A United European Front Against Trump – for Now

The decision by U.S. President Donald Trump to pull out of the Joint Comprehensive Plan of Action (JCPOA), aka the Iran nuclear deal, has quite obviously evoked sharp reaction in Europe.

Naturally predisposed to multilateral actions in general – and with the U.S. as a partner in particular – Europe finds itself confronted with a different kind of leadership in the White House. 

The Trump administration has threatened to impose tariffs on steel imports, chastised NATO allies over their lack of military investment, berated Germany over its trade surplus, and now walked away from a deal forged by his predecessor – despite the protestations of European leaders. Furthermore, the new U.S. ambassador to Germany, Richard Grenell, followed up Trump’s declaration by noting sanctions would be imposed on Iran and that German companies conducting business in Iran should “wind down operations immediately”. 

This is hardly smooth diplomacy in action. European leaders should not be expected to endure disruptions to the (largely U.S.-crafted) “rules-based order” with nary a complaint, particularly when they come from a single administration conducting international relations in an unpredictable, often indelicate manner.

Now European leaders are pushing back publicly, threatening to utilize a blocking statute to protect its companies conducting doing business in Iran from U.S. sanctions. They are also publicly vocalizing their displeasure at the current occupant in the White House, though – to add a touch of fairness and honesty to the debate – this is hardly a new tactic for European public consumption when the occupant is the leader of the Republican Party.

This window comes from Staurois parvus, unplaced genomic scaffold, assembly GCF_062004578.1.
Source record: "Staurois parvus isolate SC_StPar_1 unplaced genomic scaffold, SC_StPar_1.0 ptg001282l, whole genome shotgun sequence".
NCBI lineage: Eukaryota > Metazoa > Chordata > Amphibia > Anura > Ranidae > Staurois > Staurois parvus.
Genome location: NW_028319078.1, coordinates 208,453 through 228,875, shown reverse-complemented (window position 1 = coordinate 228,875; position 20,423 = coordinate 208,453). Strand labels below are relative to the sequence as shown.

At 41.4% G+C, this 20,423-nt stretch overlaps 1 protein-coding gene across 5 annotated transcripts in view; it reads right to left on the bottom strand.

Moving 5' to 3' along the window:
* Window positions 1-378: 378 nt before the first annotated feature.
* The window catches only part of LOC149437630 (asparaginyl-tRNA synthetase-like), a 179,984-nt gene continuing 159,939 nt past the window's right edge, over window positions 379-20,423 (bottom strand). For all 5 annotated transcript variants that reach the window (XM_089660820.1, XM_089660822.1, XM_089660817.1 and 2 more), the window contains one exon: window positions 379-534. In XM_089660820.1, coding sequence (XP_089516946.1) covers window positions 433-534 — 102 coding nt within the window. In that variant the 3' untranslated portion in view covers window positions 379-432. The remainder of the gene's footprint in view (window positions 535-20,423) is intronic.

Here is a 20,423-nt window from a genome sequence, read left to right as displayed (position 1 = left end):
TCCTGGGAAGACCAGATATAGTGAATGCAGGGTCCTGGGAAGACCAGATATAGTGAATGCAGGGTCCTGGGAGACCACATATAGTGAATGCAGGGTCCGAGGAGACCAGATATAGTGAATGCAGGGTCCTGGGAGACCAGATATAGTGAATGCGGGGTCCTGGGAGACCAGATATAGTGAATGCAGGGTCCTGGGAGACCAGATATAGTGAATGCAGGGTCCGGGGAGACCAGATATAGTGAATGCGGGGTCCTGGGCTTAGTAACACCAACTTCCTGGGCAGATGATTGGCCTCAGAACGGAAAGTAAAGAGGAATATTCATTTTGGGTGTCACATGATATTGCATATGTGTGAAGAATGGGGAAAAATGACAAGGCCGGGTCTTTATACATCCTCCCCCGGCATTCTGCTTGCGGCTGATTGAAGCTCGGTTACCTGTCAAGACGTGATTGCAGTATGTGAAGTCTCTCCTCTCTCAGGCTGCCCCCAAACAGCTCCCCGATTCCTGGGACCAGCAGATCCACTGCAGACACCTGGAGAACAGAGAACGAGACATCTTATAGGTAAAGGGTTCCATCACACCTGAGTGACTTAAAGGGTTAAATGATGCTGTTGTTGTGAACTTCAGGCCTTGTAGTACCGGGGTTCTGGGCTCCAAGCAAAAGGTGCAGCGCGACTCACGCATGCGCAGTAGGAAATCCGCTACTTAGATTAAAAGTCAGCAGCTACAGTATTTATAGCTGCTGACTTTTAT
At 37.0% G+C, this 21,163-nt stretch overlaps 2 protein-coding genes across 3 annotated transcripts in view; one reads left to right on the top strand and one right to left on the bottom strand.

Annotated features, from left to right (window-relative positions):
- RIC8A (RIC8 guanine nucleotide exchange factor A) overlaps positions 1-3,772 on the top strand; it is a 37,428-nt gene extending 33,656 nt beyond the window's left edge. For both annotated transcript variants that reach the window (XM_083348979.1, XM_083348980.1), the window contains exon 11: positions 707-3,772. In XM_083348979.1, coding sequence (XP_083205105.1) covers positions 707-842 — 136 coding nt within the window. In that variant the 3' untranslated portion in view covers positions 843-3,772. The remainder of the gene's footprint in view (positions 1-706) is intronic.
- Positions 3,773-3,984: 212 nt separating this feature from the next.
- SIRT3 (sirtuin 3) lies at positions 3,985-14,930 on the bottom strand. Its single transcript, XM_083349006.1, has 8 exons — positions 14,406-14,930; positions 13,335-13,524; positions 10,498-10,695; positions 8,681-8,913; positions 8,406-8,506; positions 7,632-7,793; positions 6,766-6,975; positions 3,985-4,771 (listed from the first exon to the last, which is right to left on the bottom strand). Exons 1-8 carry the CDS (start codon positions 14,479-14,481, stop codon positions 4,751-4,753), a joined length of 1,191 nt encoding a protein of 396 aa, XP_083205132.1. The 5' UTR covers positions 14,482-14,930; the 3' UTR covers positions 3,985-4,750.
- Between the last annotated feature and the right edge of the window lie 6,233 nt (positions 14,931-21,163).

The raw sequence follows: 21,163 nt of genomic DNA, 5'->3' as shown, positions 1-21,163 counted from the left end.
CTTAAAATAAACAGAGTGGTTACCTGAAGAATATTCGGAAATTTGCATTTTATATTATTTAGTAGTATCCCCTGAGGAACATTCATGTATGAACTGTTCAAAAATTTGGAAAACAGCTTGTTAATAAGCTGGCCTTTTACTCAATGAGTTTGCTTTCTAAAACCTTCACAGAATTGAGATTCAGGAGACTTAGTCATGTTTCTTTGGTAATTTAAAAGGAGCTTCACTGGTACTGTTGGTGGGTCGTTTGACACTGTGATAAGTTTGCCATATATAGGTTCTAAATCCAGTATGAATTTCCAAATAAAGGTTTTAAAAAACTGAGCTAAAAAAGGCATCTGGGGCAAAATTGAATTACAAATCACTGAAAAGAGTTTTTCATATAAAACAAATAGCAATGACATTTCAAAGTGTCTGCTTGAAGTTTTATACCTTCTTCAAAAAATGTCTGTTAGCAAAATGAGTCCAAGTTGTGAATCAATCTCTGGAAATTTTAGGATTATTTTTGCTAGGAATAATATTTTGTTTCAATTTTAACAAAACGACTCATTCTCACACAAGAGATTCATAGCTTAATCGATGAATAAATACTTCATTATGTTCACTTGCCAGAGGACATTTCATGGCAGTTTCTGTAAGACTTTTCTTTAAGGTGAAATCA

Yet while the Trump administration plays the bad cop with one hand, it continues to uphold the U.S. commitment to European security with the other.

In fact, the Trump administration is actually increasing U.S. commitment to European security while defense budgets among the major European nations (see: France, Germany and the United Kingdom) for 2017 either languished or proved insufficient to mask emerging/growing capabilities gaps.

We shall see how all this plays out, but a Europe seeking to push back against the U.S. – perhaps rightfully – cannot also ask Washington to underwrite its security. And a Europe divided over adopting cohesive policy approach to Russia is equally susceptible to splintering over a common approach to the continent’s most important ally.

That Trump – in all his unpredictability and thinly-veiled dislike for existing international arrangements – presents a challenge for Europe is not in question. How Europe chooses to respond – and at what length it wishes to risk playing its own part in sundering longstanding trans-Atlantic ties over a president who will depart from the Oval Office in seven years, if not sooner – is a question.

About Daniel Darling

Dan Darling is a senior analyst covering both the Europe and Asia-Pacific regions for Forecast International's International Military Markets group.

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